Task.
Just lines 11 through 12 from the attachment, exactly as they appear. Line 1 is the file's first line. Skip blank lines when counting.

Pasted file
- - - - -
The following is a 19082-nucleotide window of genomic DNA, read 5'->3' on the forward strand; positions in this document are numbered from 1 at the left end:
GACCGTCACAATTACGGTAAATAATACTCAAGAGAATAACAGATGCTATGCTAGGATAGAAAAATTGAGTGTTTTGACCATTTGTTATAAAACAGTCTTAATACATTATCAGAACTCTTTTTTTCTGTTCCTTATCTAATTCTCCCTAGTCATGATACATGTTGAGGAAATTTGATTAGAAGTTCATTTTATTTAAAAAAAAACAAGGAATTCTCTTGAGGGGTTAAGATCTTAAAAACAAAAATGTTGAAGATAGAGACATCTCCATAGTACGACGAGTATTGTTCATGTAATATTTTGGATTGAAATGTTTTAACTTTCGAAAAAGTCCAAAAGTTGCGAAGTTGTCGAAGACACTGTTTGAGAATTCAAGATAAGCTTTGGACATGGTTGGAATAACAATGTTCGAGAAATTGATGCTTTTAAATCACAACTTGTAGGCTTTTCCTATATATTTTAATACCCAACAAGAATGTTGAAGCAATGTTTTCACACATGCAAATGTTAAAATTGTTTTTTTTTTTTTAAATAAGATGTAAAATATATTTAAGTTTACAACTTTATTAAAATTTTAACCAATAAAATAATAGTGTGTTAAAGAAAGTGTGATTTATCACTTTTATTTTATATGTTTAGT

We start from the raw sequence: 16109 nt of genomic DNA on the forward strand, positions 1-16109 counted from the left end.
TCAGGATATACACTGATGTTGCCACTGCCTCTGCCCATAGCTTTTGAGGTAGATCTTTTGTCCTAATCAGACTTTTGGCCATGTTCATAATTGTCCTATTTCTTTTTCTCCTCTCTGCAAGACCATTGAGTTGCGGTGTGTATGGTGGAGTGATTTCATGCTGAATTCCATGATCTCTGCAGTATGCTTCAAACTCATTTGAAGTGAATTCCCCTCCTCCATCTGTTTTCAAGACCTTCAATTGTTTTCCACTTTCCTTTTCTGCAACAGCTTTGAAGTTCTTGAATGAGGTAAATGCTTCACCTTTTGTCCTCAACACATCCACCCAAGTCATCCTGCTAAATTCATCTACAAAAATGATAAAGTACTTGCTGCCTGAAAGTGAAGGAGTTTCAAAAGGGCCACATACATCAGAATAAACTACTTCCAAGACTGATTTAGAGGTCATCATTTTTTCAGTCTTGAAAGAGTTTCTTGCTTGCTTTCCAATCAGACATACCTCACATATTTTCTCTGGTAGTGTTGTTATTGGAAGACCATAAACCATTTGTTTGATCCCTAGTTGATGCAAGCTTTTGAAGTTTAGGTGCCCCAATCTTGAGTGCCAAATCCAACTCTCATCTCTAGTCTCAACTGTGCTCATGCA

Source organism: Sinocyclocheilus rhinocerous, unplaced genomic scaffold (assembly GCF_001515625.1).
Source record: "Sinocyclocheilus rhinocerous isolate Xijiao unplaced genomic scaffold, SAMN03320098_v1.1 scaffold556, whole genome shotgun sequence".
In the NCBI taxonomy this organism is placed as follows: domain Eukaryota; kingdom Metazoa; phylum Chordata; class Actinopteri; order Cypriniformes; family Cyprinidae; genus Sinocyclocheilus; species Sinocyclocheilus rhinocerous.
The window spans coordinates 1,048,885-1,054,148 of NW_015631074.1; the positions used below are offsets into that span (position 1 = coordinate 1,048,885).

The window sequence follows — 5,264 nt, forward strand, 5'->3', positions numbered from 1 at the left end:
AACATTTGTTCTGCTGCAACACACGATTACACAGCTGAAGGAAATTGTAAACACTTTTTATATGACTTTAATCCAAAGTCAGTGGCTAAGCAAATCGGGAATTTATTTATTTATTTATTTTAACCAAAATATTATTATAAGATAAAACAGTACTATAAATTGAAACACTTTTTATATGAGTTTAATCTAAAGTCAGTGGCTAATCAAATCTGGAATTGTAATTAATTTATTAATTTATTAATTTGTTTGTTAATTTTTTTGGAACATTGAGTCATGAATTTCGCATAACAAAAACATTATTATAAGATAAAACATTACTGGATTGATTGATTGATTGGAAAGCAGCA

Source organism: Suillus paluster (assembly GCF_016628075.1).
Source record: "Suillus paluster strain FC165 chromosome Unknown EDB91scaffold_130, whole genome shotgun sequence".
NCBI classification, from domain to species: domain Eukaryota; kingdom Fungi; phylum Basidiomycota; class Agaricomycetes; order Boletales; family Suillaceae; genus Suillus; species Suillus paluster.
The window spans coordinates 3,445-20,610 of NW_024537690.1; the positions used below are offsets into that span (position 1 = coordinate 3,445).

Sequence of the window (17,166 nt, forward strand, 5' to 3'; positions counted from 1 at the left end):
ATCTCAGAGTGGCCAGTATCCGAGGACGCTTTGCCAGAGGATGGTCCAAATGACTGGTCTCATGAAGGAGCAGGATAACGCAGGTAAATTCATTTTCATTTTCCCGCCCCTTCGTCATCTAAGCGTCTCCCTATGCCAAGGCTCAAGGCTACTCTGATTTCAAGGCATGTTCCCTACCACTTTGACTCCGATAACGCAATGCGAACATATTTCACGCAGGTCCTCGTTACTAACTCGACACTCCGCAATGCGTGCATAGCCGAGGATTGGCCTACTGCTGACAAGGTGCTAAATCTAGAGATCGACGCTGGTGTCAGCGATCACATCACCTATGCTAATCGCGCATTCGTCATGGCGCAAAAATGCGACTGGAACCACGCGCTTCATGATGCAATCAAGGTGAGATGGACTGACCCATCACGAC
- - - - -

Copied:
Source organism: Suillus paluster (assembly GCF_016628075.1).
Source record: "Suillus paluster strain FC165 chromosome Unknown EDB91scaffold_130, whole genome shotgun sequence".